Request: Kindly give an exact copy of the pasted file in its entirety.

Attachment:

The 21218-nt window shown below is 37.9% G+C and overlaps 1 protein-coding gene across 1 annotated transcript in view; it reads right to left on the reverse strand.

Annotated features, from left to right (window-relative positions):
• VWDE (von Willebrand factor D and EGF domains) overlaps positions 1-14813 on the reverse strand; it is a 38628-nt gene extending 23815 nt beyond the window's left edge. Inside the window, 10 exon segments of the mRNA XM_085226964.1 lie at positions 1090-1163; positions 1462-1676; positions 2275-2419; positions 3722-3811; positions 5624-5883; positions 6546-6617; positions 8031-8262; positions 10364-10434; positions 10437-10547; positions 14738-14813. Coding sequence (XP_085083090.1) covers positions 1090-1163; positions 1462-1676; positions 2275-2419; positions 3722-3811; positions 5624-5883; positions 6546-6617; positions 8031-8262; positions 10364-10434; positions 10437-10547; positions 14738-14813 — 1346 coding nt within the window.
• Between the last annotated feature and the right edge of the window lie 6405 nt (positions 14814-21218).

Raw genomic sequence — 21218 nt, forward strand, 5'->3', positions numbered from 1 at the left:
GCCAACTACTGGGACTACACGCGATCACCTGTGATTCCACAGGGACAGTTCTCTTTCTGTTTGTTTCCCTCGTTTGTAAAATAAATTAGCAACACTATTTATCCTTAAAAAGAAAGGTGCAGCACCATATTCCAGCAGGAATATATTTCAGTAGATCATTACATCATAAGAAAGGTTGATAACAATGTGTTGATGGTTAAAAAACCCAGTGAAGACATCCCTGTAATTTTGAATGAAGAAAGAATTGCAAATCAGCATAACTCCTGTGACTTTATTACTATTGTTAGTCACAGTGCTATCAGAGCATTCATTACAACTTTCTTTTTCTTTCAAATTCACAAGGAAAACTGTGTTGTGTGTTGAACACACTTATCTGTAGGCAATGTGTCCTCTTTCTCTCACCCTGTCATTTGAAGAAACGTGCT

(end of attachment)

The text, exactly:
The 21218-nt window shown below is 37.9% G+C and overlaps 1 protein-coding gene across 1 annotated transcript in view; it reads right to left on the reverse strand.

Annotated features, from left to right (window-relative positions):
• VWDE (von Willebrand factor D and EGF domains) overlaps positions 1-14813 on the reverse strand; it is a 38628-nt gene extending 23815 nt beyond the window's left edge. Inside the window, 10 exon segments of the mRNA XM_085226964.1 lie at positions 1090-1163; positions 1462-1676; positions 2275-2419; positions 3722-3811; positions 5624-5883; positions 6546-6617; positions 8031-8262; positions 10364-10434; positions 10437-10547; positions 14738-14813. Coding sequence (XP_085083090.1) covers positions 1090-1163; positions 1462-1676; positions 2275-2419; positions 3722-3811; positions 5624-5883; positions 6546-6617; positions 8031-8262; positions 10364-10434; positions 10437-10547; positions 14738-14813 — 1346 coding nt within the window.
• Between the last annotated feature and the right edge of the window lie 6405 nt (positions 14814-21218).

Raw genomic sequence — 21218 nt, forward strand, 5'->3', positions numbered from 1 at the left:
GCCAACTACTGGGACTACACGCGATCACCTGTGATTCCACAGGGACAGTTCTCTTTCTGTTTGTTTCCCTCGTTTGTAAAATAAATTAGCAACACTATTTATCCTTAAAAAGAAAGGTGCAGCACCATATTCCAGCAGGAATATATTTCAGTAGATCATTACATCATAAGAAAGGTTGATAACAATGTGTTGATGGTTAAAAAACCCAGTGAAGACATCCCTGTAATTTTGAATGAAGAAAGAATTGCAAATCAGCATAACTCCTGTGACTTTATTACTATTGTTAGTCACAGTGCTATCAGAGCATTCATTACAACTTTCTTTTTCTTTCAAATTCACAAGGAAAACTGTGTTGTGTGTTGAACACACTTATCTGTAGGCAATGTGTCCTCTTTCTCTCACCCTGTCATTTGAAGAAACGTGCT